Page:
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Chokecherry Sierra Madre

A bulldozer sits near the end of a road currently under construction at the Chokecherry Sierra Madre wind project near Rawlins. The Power Company of Wyoming is currently focused on building infrastructure to service the 1,000-turbine wind farm.

From mule deer in the gas fields to sage grouse in coal country, Wyoming knows quite a bit about how its staple industries affect wildlife.

That is less true of large wind developments anticipated in central Wyoming that will share a habitat with one of the largest antelope herds in North America.

Wyoming is facing a wind boom that could dwarf the familiar groupings of turbines on the road from Casper to Laramie. Located along the same corridor of high winds, projects like the proposed Chokecherry and Sierra Madre farm farther south in Rawlins and the TB Flats wind farm, halfway between Casper and Laramie in Medicine Bow, will erect hundreds of steel towers on the landscape rather than dozens.

In response, the Wyoming Game and Fish Department, in collaboration with the University of Wyoming’s Cooperative Fish and Wildlife Unit, are launching a study at the 500-megawatt TB Flats development to measure big wind’s impact on pronghorn from construction to operation.

“It’s such a scale, we just want to make sure we know everything we can,” said Lee Knox, a wildlife biologist for Game and Fish’s Laramie region. “So any future projects, if there happen to be any impacts, we can mitigate.”

TB Flats was recently chosen by Pacificorp, Wyoming’s largest utility, as one of three new wind farms in Wyoming. Construction at the 52,000-acre site is expected to begin early next year. An Industrial Siting Committee meeting is set for June 21 in Rawlins.

The study will collar 60 does and follow them over a period of six years, with an eye on potential habitat fragmentation or under-use.

The area where these new wind farms will be located is a largely undisturbed habitat, even by Wyoming standards.

“One of the reasons it is the largest herds is that for the most part it is an intact sage brush ecosystem, where pronghorn are able to migrate long distances from their summer to winter range, move somewhat freely throughout their range,” Knox said.

The Medicine Bow pronghorn herd is largely unstudied as a result. There hasn’t been a reason to research them, Knox said.

“We know generally, have mapped out winter ranges, but with collars we are going to learn a lot,” he said.

Pronghorn have been studied before, at the Dunlap wind farm, a PacifiCorp project. The turbines did not appear to affect pronghorn behavior very much, but it was a smaller project, Knox said.

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Wind has not avoided criticism in Wyoming for its impact on wildlife, largely regarding birds killed by turbine blades.

In 2015, PacifiCorp pleaded guilty for the deaths of 38 golden eagles and 336 other protected birds at its wind farms in central Wyoming. The company paid $2.5 million in fines and restitution.

The Pioneer Wind Project south of Glenrock was contested in part by locals concerned about the migratory birds, eagles and raptors that swoop through that region of the Laramie Range.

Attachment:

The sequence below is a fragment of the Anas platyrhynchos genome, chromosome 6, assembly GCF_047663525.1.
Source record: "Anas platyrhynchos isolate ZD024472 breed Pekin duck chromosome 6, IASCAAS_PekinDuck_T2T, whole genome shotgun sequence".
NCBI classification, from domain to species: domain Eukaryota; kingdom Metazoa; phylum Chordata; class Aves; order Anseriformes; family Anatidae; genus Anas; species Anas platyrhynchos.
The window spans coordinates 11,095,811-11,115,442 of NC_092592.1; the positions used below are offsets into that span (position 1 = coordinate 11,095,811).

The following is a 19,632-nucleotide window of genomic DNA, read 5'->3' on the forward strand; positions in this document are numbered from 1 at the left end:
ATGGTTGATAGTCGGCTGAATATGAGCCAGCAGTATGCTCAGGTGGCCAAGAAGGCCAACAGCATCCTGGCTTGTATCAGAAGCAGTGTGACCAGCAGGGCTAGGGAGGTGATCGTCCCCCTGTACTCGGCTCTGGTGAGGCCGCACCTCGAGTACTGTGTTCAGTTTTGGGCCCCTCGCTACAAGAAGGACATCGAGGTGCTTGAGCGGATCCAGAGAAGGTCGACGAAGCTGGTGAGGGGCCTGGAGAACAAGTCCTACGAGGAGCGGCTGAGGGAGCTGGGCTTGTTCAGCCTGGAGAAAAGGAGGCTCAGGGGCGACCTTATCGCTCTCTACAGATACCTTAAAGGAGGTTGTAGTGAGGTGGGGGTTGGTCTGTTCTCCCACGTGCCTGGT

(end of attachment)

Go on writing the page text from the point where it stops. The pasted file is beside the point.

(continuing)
Current state sage grouse plans discourage wind development in crucial habitat until more is understood about how the finicky birds react to wind.

Sage grouse, a bird that neared an endangered species listing two years ago, are often found in windy areas, where the low scrub of sage brush offers them shelter. They tend to avoid tall structures where predatory birds perch.

The Chokecherry Sierra Madre wind project, a potential 1,000-turbine wind farm south of Rawlins, may provide an answer to the question of wind and the grouse. The Power Company of Wyoming hired an environmental group out of Colorado to track more than 300 grouse that live in the development area and track their behavior over time.

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As with sage grouse, Wyoming is home to a majority of the pronghorn population. About half of the species live in the Cowboy State.

Sy Gilliland, vice president of the Wyoming Outfitters and Guides Association, said the epicenter of wind development is a prime spot for antelope.

“It’s a very popular hunting area,” he said. “Probably one of the reasons it’s a treasure is there is a lot of public land out there.”

The association doesn’t have an official stance on wind energy, he said.

From the perspective of Gilliland, who owns SNS Outfitter & Guides in Casper, people appear hesitant to criticize wind energy because it’s green energy and has a politically correct attraction. But as a Casper native, he doesn’t want to see more wind development between Casper and Laramie and neither does anyone he knows.

“There is just a whole lot of affection for that route and that tranquility that you felt out there,” he said.

The impact of wind, whether on the landscape or the antelope population, just isn’t known yet, he said.

“I’m just a Wyoming boy, I don’t know,” Gilliland said. “I can’t stop it.”

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Energy Reporter

Heather Richards writes about energy and the environment. A native of the Blue Ridge Mountains in Virginia, she moved to Wyoming in 2015 to cover natural resources and government in Buffalo. Heather joined the Star Tribune later that year.

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